Google announces Google Chrome web browser

September 2, 2008 – 6:04 AM

Google has confirmed that it is launching Google Chrome, a new web browser. Rumours of a Google browser project had been around since 2004, but a posting on the Blogoscoped site has turned those rumours into something much more tangible. It reported on the arrival of a 38 page comic book, drawn by Scott McCloud, which detailed Google’s Chrome web browser. Some hours later, Google posted on its official blog, saying that it “hit ‘send’ a bit early on a comic book”, and went on to confirm all the details which were laid out in the book.

Chrome appears to be a radical reworking of a modern browser’s internal architecture, with each tabbed session in the browser running as its own process. Plugins are run as separate child processes to the tabbed sessions process. This decoupling, along with a more isolating security model which keeps web page executable content on a tight lead, is designed to give a more reliable browser. One web page locking up does not lock up the entire browser. There is even a task manager for advanced users to identify badly performing processes and selectively stop them.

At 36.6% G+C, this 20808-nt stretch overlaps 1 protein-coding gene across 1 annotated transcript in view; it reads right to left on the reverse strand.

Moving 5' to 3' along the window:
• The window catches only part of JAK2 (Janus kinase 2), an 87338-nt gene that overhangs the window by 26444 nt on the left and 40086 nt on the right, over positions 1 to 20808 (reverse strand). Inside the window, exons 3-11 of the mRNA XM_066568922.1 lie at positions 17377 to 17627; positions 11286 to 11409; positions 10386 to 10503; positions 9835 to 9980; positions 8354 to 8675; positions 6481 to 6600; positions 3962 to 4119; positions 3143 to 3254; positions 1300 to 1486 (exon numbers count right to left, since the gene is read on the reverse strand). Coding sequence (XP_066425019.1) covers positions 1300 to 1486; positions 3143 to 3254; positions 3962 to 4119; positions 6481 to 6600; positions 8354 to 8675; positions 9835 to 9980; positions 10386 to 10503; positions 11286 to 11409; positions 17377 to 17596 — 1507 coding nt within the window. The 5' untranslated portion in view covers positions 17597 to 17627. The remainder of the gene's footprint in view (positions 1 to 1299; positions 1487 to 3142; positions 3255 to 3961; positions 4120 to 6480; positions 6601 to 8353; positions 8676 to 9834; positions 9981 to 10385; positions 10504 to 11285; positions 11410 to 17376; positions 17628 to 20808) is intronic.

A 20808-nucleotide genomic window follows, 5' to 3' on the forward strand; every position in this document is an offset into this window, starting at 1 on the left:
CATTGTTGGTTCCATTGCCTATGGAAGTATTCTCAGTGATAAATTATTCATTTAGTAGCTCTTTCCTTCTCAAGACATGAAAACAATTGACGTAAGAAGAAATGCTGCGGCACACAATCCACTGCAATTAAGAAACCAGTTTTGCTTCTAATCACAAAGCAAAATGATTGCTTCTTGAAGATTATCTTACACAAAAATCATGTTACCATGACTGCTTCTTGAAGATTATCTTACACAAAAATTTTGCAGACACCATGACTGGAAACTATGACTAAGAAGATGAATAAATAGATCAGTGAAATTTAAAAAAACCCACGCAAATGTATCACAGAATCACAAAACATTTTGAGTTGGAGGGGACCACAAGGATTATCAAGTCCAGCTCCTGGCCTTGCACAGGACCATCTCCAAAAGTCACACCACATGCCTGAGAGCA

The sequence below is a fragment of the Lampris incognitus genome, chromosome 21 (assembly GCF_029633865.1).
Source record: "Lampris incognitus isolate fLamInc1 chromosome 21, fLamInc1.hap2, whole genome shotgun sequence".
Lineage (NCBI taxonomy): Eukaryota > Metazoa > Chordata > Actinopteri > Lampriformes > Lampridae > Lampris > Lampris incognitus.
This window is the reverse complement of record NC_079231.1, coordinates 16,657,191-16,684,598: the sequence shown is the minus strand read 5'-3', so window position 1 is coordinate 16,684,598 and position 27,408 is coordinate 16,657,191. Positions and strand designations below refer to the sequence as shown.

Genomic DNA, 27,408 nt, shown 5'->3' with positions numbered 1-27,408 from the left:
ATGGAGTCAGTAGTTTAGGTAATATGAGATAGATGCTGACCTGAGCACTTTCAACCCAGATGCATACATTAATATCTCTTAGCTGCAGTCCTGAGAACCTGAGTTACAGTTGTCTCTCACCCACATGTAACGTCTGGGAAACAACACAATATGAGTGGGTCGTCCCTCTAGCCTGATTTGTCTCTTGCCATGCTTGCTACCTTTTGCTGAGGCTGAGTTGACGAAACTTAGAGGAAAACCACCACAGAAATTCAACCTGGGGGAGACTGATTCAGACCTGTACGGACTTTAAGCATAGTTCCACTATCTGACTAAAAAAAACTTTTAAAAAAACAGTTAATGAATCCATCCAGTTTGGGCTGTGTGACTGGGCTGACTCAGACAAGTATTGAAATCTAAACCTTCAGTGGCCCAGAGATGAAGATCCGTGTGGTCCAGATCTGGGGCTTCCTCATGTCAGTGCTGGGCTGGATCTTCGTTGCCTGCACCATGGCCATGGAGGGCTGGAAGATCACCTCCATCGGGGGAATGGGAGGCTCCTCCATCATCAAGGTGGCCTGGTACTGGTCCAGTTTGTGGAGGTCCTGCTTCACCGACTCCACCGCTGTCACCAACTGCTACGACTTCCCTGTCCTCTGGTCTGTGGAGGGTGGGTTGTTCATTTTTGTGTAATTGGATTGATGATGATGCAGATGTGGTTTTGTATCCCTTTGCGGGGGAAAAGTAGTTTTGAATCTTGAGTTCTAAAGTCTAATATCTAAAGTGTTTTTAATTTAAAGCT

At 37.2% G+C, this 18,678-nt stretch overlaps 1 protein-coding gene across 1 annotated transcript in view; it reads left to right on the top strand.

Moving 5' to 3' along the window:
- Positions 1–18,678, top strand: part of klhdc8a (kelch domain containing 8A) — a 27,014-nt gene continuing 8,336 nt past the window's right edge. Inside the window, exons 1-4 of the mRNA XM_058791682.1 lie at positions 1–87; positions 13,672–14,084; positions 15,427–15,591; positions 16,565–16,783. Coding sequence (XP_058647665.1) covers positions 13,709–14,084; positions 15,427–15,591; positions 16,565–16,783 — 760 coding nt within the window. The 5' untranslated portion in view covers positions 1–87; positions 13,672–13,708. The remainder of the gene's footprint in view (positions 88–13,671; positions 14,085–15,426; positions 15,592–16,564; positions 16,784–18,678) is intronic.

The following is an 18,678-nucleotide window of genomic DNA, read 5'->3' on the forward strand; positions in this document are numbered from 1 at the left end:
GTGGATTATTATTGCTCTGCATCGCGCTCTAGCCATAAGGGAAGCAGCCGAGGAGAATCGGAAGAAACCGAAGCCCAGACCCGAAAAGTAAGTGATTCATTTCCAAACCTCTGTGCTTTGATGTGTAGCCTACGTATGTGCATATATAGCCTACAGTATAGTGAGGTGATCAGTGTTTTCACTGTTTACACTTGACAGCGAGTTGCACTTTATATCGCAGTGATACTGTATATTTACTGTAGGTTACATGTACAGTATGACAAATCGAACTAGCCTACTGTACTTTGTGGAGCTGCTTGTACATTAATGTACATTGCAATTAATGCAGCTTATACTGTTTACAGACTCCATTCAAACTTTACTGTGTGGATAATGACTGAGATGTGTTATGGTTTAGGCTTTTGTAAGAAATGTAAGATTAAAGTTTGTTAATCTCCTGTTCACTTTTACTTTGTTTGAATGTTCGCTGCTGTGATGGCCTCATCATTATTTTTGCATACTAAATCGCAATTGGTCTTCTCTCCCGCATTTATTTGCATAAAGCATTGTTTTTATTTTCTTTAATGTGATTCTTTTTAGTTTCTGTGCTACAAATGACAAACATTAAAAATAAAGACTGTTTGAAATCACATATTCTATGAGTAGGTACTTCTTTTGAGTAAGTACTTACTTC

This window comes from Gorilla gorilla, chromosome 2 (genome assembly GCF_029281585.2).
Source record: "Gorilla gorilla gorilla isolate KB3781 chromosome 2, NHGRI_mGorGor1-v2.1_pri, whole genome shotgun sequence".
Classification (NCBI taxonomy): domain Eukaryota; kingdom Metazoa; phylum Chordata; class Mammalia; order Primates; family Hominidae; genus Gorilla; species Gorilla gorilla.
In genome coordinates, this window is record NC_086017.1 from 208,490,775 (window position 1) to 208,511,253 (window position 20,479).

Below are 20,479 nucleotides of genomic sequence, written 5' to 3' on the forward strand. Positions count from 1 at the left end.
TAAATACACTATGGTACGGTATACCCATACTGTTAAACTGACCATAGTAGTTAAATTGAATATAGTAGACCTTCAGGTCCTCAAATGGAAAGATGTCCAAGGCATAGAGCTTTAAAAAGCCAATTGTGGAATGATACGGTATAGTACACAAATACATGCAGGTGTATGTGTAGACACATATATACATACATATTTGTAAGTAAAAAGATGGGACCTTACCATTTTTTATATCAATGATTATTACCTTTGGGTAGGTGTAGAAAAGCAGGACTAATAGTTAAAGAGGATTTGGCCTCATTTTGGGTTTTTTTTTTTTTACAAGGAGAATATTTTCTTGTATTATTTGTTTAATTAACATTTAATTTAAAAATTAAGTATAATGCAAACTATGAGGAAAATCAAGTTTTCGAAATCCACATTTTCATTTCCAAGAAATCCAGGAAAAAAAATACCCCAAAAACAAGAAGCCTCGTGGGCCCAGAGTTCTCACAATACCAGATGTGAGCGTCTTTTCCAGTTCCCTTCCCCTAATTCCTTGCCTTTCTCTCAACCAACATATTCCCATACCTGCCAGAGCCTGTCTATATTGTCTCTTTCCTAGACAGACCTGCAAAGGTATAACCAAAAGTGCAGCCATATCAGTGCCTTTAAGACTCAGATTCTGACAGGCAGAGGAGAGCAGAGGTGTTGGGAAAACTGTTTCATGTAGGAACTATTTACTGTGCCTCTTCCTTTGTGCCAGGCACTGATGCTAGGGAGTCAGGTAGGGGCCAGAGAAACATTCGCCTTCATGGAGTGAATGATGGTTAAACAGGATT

Chrome uses the Webkit engine, also used by Apple’s Safari and Nokia among others, to render web pages. JavaScript execution is handled by V8, yet another new high performance JavaScript engine in the mold of TraceMonkey and SquirrelFish, with dynamic code generation and optimisation and a precise memory management for fast garbage collection. Chrome has also incorporated Google’s Gears as standard, giving web applications in Chrome access to database, geolocation and desktop integration.

The most visible changes in Chrome are in its tabs, home page and address bar. The tabs for pages appear to be located at the very top of the window, with the address bar and tools underneath. The home page is dynamically composed of your top nine used sites in a three by three thumbnail view and with your most common searches listed to the right of the thumbnails. The address bar is now “the Omnibox”, described as an extra smart autocompleting text field, drawing completion data from your web searches as well as your browser bookmarks and history. For those worried about their privacy, a private browsing mode is also built in so users won’t see that surprise gift for a loved one appearing in the Chrome home page.


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